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The New Zealand Railways Magazine, Volume 3, Issue 1 (May 1, 1928)

White Island, New Zealand — “The Eighth Wonder Of The World”

page 22

White Island, New Zealand
The Eighth Wonder Of The World

In view of the approaching completion of the Bay of Plenty link and the connecting up of this line with the Main Trunk system in the North Island, one's mind naturally turns to the development and earning power of the line in relation to the other open lines.

The Bay of Plenty line makes it now possible for producers and manufacturers in this area to rail their output to practically all places in the North Island.

From the tourist point of view the outstanding feature of the new line is that it renders more readily accessible one of the greatest sights in New Zealand—if not indeed in the world—of volcanic activity. At White Island only is it possible to stand within 12 feet of an active crater and look into it without great difficulty.

“Lot's Wife” A pillar of sulphur 15 feet high.

Lot's Wife
A pillar of sulphur 15 feet high.

At the present time the White Island Products Company is considering the question of introducing tourist trips to the Island, using for the purpose the Company's launches. It is hoped, in the near future, that it will be possible to book from any point in the North Island to White Island via Taneatua (the short trip of nine miles from Taneatua to Whakatane being undertaken by motor car). Whakatane is the port from which the White Island Company's launch. “Whakaari” would sail for the island.

The following description of the trip from the mainland to the island, and of the wonder of the island itself is attempted for the benefit of readers of the New Zealand Railways Magazine.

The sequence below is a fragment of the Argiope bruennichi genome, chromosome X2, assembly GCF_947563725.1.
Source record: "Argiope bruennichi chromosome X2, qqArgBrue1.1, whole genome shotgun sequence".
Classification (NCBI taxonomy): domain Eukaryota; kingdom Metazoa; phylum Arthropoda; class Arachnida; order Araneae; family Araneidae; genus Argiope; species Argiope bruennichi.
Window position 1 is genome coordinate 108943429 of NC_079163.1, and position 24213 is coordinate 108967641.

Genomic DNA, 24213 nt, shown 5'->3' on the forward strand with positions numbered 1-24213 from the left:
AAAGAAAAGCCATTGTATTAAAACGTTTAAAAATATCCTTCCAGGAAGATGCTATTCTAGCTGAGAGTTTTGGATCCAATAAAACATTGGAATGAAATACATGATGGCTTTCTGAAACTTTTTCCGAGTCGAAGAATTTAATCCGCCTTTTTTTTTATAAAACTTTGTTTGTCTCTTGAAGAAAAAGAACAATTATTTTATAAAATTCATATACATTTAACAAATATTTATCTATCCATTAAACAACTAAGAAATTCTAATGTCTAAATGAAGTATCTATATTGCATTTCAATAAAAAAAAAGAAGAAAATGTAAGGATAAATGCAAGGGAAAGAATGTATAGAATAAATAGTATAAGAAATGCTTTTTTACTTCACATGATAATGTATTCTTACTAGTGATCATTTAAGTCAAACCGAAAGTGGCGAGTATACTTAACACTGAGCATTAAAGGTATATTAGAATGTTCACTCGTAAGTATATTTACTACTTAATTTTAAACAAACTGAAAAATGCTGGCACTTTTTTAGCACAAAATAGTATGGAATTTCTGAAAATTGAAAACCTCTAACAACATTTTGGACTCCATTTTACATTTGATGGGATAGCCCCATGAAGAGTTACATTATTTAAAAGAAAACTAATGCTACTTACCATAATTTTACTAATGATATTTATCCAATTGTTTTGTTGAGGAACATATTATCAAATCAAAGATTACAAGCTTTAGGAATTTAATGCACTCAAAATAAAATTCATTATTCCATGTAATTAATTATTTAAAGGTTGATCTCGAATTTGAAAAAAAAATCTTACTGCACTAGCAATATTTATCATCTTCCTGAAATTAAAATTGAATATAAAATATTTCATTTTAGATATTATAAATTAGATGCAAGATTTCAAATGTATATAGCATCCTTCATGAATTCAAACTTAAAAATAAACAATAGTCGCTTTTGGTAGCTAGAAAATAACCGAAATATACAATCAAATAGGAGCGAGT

Situated in the Bay of Plenty, 25 miles from Opotiki, on the East Ceast of New Zealand, is what must be claimed as one of the most wonderful phenomenon in the world. Whakaari—“the long white cloud”—is the Maori name for White Island, so named because, viewed from a distance, there is always a white cloud over hanging the island. To most people, White Island is a volcano, and a place to keep clear of; but, to the privileged few who have visited Whakaari and taken time to look around, a return visit is immediately planned because of the very magnificance of Nature's work and its weird attractiveness.

Given good weather, the four-hour trip (32 miles) from Whakatane to White Island, offers, for those who appreciate sea breezes, as pleasurable an outing as any in New Zealand. Passing along the coast, Mount Edgecumbe is an outstanding landmark. It is the last cone on land in a direct line of the volcanic chain, Whale Island being the next cone (10 miles from the mainland), then White Island, which is the last cone in the volcanic belt so far as New Zealand is concerned. Approaching White Island the long white cloud attracts much attention, particularly on a clear day. As the launch draws near to the island landing difficulties become apparent, rugged cliffs being all that can be seen. Bearing to the left, what appeared at first sight to be a wall built of huge boulders comes into view. This wall is known as Boulder Beach, the boulders having been rolled into position by the lashing of the waves.